• 18. Ophthalmology by Kiros PREVENTION 2/1/2014 YOHANNA AREGAWI 18
  • 19. 19  1. 2. 3. Prophylaxis Antenatal : care of mother Natal : hygienic delivery Postnatal : 1% tetracycline, 0.5% erythromycin or 1% silver nitrate solution Ophthalmology by Kiros 2/1/2014
  • 20. 20  Maternal screening -The most effective measure to prevent both gonococcal and chlamydial infections is to diagnose and treat these infections in pregnant women Ophthalmology by Kiros 2/1/2014
  • 21. 21  The CDC recommends screening for gonorrhea in women who are at increased risk for infection those  with previous gonorrheal infection or other STDs,  new or multiple sex partners,  inconsistent condom use,  those who engage in commercial sex work and  drug use, Ophthalmology by Kiros 2/1/2014
  • 22. 22   neonatal prophylaxis — The risk of contracting gonococcal conjunctivitis is markedly reduced by effective prophylaxis Eye prophylaxis should be performed shortly after birth within the first hour of life in all infants Ophthalmology by Kiros 2/1/2014
  • 23. 23    Drops of 0.5% erythromycin or 1% silver nitrate(Credé’s method of prophylaxis) are instilled directly into the open eyes at birth using wax or plastic single-dose containers. Saline irrigation after silver nitrate application is unnecessary Tetracycline (1 percent) ophthalmic ointment; tetracycline ophthalmic ointment is not available in the United States. Ophthalmology by Kiros 2/1/2014
  • 24. 24  Erythromycin ophthalmic ointment causes less chemical conjunctivitis than does silver nitrate solution but silver nitrate is more effective as a prophylaxis for penicillinase-producing Neisseria gonorrhoeae than erythromycin and should be used in areas where that organism is prevalent Ophthalmology by Kiros 2/1/2014
  • 25. 25  Asymptomatic infants whose mothers have untreated gonococcal infection are at high risk for acquiring infection. should receive systemic treatment with a single dose of ceftriaxon (25 to 50 mg/kg, up to a total dose of 125 mg, IV or IM) in addition to topical prophylaxis  Ophthalmology by Kiros 2/1/2014
  • 26. 26    A single instillation of povidoneiodine 2.5% solution is effective against the common pathogens diagnosis and treatment of chlamydial infections in pregnant women is the best method for preventing chlamydial disease. Infants born to mothers known to have untreated chlamydial infection are at high risk for infection; however, prophylactic antimicrobial treatment is not indicated Ophthalmology Kiros 2/1/2014 because the efficacy is notbyknown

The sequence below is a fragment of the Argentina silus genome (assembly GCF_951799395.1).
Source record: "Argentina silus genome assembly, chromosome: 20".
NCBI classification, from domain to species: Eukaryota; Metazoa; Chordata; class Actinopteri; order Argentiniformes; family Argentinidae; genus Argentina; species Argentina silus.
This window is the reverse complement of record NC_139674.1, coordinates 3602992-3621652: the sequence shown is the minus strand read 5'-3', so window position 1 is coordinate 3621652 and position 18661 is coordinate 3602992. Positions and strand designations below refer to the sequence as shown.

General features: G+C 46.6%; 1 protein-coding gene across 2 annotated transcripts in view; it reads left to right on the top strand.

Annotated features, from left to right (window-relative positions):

• 27. 27  Complications include Ὕ corneal ulceration and perforation, Ὕ iridocyclitis, Ὕ anterior synechiae, and Ὕ rarely panophthal-mitis Ὕ blindness, and death Ophthalmology by Kiros 2/1/2014
  • 28. 28   If bacterial conjunctivitis is left untreated, corneal involvement can occur and is characterized by punctate corneal epithelial erosions. In the case of disease with N. gonorrhoeae, large, punctate, superficial lesions may be seen, which coalesce and progress to corneal perforation thus Gonococcal conjunctivitis should be considered a medical emergency Ophthalmology by Kiros 2/1/2014
  • 29. 29  When staphylococcal conjunctivitis is complicated by corneal involvement, the lower portion of the cornea is infected more frequently than the upper half, and marginal corneal infiltrates with peripheral vascularization can be seen Ophthalmology by Kiros 2/1/2014
  • 30. 30   Untreated chlamydial conjunctivitis, especially when associated with nasopharyngeal colonization, can progress to pneumonia in some infants. Even without invasive eye disease, systemic complications such as bacteremia and meningitis often develop in infants with P. aeruginosa conjunctivitis. Ophthalmology by Kiros 2/1/2014
  • 31. 31  Reference Jack j kaniski and brad bowling, clinical ophthalmology 7th edition Up to date 19.3 verison Nelson textbook of pediatrics 19th edition Fanaroff and martins neonatal- perinatal medicine 8th edition Ophthalmology by Kiros 2/1/2014
  • 32. 32 Ophthalmology by Kiros 2/1/2014